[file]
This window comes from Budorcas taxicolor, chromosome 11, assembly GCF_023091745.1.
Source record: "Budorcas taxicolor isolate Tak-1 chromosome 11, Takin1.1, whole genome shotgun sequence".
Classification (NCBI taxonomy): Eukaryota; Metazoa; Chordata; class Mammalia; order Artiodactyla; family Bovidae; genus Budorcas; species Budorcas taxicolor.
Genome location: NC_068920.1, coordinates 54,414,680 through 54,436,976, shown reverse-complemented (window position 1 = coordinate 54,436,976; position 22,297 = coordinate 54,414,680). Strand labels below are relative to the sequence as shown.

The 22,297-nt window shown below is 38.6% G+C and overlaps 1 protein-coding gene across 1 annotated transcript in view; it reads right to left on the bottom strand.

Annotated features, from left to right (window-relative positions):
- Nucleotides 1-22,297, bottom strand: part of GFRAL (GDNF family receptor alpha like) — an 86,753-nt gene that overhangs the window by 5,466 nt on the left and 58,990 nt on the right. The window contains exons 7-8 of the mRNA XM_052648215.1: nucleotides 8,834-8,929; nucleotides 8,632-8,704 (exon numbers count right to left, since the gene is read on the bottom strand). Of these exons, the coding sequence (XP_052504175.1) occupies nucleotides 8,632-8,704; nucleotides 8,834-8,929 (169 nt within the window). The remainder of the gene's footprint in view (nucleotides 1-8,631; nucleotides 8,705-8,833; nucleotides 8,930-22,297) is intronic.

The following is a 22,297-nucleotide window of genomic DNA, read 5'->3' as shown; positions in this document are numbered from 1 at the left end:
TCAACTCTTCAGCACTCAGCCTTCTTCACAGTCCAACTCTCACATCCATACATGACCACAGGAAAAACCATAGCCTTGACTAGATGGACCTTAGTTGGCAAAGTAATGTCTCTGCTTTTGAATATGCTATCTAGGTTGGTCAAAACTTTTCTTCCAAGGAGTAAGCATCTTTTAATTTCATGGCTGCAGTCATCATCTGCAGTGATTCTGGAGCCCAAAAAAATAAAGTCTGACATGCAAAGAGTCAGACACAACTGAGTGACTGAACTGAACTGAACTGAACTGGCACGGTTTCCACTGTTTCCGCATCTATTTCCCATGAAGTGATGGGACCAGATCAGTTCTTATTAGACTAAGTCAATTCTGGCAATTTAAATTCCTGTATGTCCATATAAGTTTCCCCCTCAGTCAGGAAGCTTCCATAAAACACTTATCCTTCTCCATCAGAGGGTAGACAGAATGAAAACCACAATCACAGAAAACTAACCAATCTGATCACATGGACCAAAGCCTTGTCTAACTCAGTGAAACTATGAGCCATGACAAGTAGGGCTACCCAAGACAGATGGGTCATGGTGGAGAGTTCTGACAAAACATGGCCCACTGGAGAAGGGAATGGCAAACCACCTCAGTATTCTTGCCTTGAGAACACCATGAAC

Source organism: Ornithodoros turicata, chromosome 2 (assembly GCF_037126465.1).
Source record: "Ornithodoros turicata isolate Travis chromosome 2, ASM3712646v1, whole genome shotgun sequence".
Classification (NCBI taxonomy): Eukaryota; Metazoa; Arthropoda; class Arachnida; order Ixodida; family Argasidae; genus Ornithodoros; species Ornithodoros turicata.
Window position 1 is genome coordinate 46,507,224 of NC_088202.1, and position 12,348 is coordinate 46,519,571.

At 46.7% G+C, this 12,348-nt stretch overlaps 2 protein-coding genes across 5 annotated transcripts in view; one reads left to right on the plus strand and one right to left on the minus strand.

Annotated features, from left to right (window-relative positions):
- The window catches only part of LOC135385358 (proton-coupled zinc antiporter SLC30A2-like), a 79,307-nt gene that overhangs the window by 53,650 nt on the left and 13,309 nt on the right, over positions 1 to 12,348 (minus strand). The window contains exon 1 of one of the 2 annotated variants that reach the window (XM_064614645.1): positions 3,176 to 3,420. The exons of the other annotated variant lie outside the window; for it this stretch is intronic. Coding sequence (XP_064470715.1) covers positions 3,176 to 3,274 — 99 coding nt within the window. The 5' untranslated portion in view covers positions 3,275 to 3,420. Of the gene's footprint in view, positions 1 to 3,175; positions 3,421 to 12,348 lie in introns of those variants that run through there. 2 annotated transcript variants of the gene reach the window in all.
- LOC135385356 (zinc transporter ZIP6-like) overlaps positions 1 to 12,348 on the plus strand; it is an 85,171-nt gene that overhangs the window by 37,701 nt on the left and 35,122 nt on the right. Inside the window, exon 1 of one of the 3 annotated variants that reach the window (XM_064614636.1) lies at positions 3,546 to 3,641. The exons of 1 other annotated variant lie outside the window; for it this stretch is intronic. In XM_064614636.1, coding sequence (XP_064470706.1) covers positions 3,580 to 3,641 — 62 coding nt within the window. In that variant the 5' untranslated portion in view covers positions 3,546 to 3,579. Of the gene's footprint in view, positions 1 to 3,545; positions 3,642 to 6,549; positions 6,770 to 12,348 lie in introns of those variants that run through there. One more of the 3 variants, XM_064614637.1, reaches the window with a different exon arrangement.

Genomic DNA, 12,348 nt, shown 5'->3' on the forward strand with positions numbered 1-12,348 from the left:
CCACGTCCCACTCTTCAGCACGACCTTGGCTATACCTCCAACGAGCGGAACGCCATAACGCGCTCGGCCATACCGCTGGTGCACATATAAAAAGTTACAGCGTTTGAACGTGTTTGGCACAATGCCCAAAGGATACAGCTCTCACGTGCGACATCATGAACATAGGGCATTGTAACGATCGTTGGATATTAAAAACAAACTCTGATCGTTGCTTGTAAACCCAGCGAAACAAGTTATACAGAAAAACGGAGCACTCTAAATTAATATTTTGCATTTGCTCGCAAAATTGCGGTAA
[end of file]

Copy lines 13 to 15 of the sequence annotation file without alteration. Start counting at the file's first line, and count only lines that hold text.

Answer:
Window position 1 is genome coordinate 46,507,224 of NC_088202.1, and position 12,348 is coordinate 46,519,571.

At 46.7% G+C, this 12,348-nt stretch overlaps 2 protein-coding genes across 5 annotated transcripts in view; one reads left to right on the plus strand and one right to left on the minus strand.

Annotated features, from left to right (window-relative positions):